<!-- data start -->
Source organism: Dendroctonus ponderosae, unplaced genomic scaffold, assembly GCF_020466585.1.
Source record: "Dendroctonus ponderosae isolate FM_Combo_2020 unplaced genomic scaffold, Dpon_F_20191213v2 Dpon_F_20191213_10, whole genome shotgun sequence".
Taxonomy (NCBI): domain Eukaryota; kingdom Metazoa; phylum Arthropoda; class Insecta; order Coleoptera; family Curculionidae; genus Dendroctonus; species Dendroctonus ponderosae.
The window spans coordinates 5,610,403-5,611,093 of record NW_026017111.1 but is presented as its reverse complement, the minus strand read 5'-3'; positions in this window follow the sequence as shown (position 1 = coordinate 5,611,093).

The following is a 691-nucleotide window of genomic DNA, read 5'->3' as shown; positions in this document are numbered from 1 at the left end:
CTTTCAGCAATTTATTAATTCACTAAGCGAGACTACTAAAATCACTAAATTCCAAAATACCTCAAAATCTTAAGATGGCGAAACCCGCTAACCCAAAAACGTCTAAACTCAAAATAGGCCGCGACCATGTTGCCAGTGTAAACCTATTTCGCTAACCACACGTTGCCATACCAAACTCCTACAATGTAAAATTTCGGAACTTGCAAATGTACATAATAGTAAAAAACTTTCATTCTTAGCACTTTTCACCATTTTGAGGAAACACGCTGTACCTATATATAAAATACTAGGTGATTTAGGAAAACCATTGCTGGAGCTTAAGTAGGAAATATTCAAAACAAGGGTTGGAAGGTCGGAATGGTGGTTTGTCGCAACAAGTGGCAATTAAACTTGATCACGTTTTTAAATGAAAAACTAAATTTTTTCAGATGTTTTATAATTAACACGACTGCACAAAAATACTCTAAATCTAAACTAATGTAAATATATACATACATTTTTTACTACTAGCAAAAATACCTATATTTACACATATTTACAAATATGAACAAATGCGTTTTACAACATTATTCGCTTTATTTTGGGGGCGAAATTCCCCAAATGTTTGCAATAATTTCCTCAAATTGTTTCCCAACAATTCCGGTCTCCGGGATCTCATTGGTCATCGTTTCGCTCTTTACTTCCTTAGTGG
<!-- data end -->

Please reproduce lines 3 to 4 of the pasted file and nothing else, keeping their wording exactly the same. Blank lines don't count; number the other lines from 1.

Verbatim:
Taxonomy (NCBI): domain Eukaryota; kingdom Metazoa; phylum Arthropoda; class Insecta; order Coleoptera; family Curculionidae; genus Dendroctonus; species Dendroctonus ponderosae.
The window spans coordinates 5,610,403-5,611,093 of record NW_026017111.1 but is presented as its reverse complement, the minus strand read 5'-3'; positions in this window follow the sequence as shown (position 1 = coordinate 5,611,093).